This is a proposal for a presentation written for a fall conference of licensed counselors. This piece could have been titled “Why the Birdhouse? Part II”
Four years ago, after wrestling, figuratively speaking, with sliding scales, Medicaid reimbursement, and client’s with no insurance, I began an unusual fee structure in my practice: I extended to my clients that they may determine their own fee. Rather than I set the rate they must pay, they choose what they will pay.
In order to aid their decision, on my website, they are given some data including the break-even cost per session as well as the average fee other clients pay. Realizing that under such a system some clients may feel some shame (for example, those who could only afford less than the break-even rate) I go one step further and tell my clients in our first session that they need not report how much they choose to pay; or even if they pay. Fees are monitored collectively rather than individually so no one who cannot afford care will be told they cannot come. Everybody comes. They do their best, as do I, and it all works out well for everyone. The initial impulse of most outsiders hearing of this system is shock that such a system works at all. The widespread presumption is that, given the choice, clients will choose to pay as little as they can which would turn out to be less than I need. However, my clients consistently, reliably, every year I have done this so far, contribute more than I need; not less. In modern parlance, this system is profitable. But that, as you may have already guessed, is far from the point.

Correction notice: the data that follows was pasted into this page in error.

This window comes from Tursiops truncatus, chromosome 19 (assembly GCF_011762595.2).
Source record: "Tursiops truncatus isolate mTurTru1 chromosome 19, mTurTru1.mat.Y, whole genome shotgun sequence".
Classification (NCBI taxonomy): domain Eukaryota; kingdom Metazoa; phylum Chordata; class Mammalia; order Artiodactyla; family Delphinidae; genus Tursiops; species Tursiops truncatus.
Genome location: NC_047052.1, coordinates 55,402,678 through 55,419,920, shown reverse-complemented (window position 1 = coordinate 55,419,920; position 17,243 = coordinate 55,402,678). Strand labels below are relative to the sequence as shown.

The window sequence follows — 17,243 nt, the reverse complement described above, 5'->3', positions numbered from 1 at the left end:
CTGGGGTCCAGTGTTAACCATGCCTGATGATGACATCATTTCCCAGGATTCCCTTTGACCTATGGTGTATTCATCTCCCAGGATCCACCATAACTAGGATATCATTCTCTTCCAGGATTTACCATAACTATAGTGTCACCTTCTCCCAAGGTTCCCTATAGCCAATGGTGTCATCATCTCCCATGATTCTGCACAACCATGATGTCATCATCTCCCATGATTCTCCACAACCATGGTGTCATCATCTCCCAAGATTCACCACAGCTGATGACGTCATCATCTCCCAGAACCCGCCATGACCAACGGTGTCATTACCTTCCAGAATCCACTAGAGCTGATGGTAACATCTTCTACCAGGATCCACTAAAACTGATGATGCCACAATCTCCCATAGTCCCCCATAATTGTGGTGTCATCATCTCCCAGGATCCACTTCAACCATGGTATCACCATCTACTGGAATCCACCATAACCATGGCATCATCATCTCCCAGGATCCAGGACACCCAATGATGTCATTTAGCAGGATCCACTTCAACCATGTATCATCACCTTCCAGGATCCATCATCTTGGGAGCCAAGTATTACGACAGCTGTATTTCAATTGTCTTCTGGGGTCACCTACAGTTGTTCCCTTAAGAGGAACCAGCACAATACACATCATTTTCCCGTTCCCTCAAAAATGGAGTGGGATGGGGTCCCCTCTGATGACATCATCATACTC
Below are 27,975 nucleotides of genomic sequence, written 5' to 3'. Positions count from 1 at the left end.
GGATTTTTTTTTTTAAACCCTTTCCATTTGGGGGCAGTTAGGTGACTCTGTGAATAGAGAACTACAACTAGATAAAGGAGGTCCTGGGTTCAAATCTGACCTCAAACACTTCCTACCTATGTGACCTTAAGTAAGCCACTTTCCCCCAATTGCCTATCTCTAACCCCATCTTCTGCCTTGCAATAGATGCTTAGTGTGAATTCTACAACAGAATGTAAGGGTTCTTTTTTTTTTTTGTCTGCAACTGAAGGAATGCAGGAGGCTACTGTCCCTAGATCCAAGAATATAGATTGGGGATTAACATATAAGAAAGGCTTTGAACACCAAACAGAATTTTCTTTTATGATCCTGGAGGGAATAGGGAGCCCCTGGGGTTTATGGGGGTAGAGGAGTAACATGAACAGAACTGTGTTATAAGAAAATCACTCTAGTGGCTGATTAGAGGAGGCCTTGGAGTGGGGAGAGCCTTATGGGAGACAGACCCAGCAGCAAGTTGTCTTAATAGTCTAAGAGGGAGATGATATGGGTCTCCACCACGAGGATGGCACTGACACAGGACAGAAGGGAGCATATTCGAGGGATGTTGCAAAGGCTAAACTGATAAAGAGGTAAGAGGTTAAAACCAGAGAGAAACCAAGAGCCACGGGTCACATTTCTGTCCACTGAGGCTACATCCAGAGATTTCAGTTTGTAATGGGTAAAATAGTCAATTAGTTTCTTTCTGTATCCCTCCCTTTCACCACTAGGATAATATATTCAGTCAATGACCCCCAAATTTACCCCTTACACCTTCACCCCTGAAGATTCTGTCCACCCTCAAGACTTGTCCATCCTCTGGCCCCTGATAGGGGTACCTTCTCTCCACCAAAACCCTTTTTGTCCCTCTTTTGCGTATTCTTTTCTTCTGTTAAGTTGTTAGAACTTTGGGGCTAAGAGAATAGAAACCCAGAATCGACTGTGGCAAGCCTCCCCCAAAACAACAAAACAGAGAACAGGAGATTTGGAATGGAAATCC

The tangible changes this system has brought about have nothing to do with my income. The most tangible, of course, has already been stated: No one is turned away. The other is clients may come at the pace that feels best for their needs rather than their budgets. Surprisingly many, essentially all, come no more often than is necessary. They feel no pressure, in either direction, to come more or less often, than they need.
The intangible outcomes of this fee structure are, in my opinion, more impressive. Because sessions are not conditioned on payment, my clients understand plainly that our time together is unconditionally for them. The part which money plays in creating distance is eliminated and we are all singularly-focused on their healing. This, as you may imagine, allows a deeper trust to develop. Everyone still knows there is an expectation to pay, and of my trust in their sense of responsibility to do so, by which we generate a mutual respect knowing our reciprocal needs are being met. As such, they sense no fear, self-protection, or defensiveness on my part; as if my client’s might hold some threat to me. Due to my willingness and vulnerability, they relax more quickly, are less guarded, and share more freely. It allows us to be both more honest and heartfelt with each other and therefore, it seems safe to presume, the therapeutic changes in the scaffolding of the mind begin sooner and last longer.
In this presentation I will describe how and why this system works including practical logistics, the necessary boundaries, the nature of the relationship, and the disclosure of information. For those who are troubled by the role of money in our health care system, our economy, and our interpersonal relationships, this presentation makes a small contribution to the long process of discovery of new ways to care for others and to live well together.
This will be a simple presentation requiring only a few images (e.g. graphs), a description of the fee structure and its outcomes, followed by a long-ish Q&A conversation with the audience. One hour should be sufficient time but, if there is interest, we could take ninety minutes. I am grateful for your considering this presentation proposal. This is my first. Thank you.